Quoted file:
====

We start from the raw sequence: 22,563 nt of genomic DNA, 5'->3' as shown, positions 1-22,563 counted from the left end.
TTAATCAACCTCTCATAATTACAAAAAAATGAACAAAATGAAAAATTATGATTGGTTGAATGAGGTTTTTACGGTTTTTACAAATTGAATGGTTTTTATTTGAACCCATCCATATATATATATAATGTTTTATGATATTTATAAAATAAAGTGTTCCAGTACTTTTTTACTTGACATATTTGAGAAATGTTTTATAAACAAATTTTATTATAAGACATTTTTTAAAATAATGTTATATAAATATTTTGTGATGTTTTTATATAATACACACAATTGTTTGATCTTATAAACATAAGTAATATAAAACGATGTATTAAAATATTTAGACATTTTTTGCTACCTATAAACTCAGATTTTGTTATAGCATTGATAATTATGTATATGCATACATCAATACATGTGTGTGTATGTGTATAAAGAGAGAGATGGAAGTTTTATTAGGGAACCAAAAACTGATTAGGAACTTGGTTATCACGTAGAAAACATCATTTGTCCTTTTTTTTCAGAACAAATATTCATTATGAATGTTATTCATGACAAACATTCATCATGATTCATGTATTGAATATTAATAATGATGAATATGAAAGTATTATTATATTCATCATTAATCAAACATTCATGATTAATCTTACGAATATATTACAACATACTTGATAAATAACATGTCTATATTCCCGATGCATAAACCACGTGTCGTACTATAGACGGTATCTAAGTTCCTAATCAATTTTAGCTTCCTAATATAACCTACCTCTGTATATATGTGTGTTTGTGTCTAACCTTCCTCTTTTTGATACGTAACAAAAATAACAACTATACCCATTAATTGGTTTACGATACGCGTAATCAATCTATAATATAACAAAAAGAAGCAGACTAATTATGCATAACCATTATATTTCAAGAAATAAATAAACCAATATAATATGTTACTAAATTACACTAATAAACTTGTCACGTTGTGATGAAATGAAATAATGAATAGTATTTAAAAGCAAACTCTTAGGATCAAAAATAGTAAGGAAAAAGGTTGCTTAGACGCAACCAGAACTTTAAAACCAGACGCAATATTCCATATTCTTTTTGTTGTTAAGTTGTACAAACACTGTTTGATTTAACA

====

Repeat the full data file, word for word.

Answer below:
We start from the raw sequence: 22,563 nt of genomic DNA, 5'->3' as shown, positions 1-22,563 counted from the left end.
TTAATCAACCTCTCATAATTACAAAAAAATGAACAAAATGAAAAATTATGATTGGTTGAATGAGGTTTTTACGGTTTTTACAAATTGAATGGTTTTTATTTGAACCCATCCATATATATATATAATGTTTTATGATATTTATAAAATAAAGTGTTCCAGTACTTTTTTACTTGACATATTTGAGAAATGTTTTATAAACAAATTTTATTATAAGACATTTTTTAAAATAATGTTATATAAATATTTTGTGATGTTTTTATATAATACACACAATTGTTTGATCTTATAAACATAAGTAATATAAAACGATGTATTAAAATATTTAGACATTTTTTGCTACCTATAAACTCAGATTTTGTTATAGCATTGATAATTATGTATATGCATACATCAATACATGTGTGTGTATGTGTATAAAGAGAGAGATGGAAGTTTTATTAGGGAACCAAAAACTGATTAGGAACTTGGTTATCACGTAGAAAACATCATTTGTCCTTTTTTTTCAGAACAAATATTCATTATGAATGTTATTCATGACAAACATTCATCATGATTCATGTATTGAATATTAATAATGATGAATATGAAAGTATTATTATATTCATCATTAATCAAACATTCATGATTAATCTTACGAATATATTACAACATACTTGATAAATAACATGTCTATATTCCCGATGCATAAACCACGTGTCGTACTATAGACGGTATCTAAGTTCCTAATCAATTTTAGCTTCCTAATATAACCTACCTCTGTATATATGTGTGTTTGTGTCTAACCTTCCTCTTTTTGATACGTAACAAAAATAACAACTATACCCATTAATTGGTTTACGATACGCGTAATCAATCTATAATATAACAAAAAGAAGCAGACTAATTATGCATAACCATTATATTTCAAGAAATAAATAAACCAATATAATATGTTACTAAATTACACTAATAAACTTGTCACGTTGTGATGAAATGAAATAATGAATAGTATTTAAAAGCAAACTCTTAGGATCAAAAATAGTAAGGAAAAAGGTTGCTTAGACGCAACCAGAACTTTAAAACCAGACGCAATATTCCATATTCTTTTTGTTGTTAAGTTGTACAAACACTGTTTGATTTAACA